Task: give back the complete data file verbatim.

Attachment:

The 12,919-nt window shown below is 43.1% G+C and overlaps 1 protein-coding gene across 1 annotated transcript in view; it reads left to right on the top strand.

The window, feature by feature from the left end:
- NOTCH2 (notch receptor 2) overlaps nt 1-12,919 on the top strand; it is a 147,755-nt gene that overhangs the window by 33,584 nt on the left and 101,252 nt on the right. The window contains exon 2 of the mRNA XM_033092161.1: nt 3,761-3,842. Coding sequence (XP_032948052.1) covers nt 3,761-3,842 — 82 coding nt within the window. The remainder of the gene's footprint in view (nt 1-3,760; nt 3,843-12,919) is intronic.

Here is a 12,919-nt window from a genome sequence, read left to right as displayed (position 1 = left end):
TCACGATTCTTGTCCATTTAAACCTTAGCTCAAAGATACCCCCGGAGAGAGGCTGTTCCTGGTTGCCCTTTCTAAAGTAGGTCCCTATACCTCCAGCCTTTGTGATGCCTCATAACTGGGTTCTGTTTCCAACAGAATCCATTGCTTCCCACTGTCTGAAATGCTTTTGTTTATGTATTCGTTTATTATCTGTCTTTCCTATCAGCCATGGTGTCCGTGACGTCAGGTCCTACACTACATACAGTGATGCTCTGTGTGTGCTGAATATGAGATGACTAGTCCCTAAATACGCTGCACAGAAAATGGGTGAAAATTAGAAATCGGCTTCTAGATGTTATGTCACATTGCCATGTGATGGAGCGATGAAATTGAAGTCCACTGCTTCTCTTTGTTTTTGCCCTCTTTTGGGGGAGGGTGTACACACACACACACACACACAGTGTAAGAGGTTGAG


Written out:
The 12,919-nt window shown below is 43.1% G+C and overlaps 1 protein-coding gene across 1 annotated transcript in view; it reads left to right on the top strand.

The window, feature by feature from the left end:
- NOTCH2 (notch receptor 2) overlaps nt 1-12,919 on the top strand; it is a 147,755-nt gene that overhangs the window by 33,584 nt on the left and 101,252 nt on the right. The window contains exon 2 of the mRNA XM_033092161.1: nt 3,761-3,842. Coding sequence (XP_032948052.1) covers nt 3,761-3,842 — 82 coding nt within the window. The remainder of the gene's footprint in view (nt 1-3,760; nt 3,843-12,919) is intronic.

Here is a 12,919-nt window from a genome sequence, read left to right as displayed (position 1 = left end):
TCACGATTCTTGTCCATTTAAACCTTAGCTCAAAGATACCCCCGGAGAGAGGCTGTTCCTGGTTGCCCTTTCTAAAGTAGGTCCCTATACCTCCAGCCTTTGTGATGCCTCATAACTGGGTTCTGTTTCCAACAGAATCCATTGCTTCCCACTGTCTGAAATGCTTTTGTTTATGTATTCGTTTATTATCTGTCTTTCCTATCAGCCATGGTGTCCGTGACGTCAGGTCCTACACTACATACAGTGATGCTCTGTGTGTGCTGAATATGAGATGACTAGTCCCTAAATACGCTGCACAGAAAATGGGTGAAAATTAGAAATCGGCTTCTAGATGTTATGTCACATTGCCATGTGATGGAGCGATGAAATTGAAGTCCACTGCTTCTCTTTGTTTTTGCCCTCTTTTGGGGGAGGGTGTACACACACACACACACACACAGTGTAAGAGGTTGAG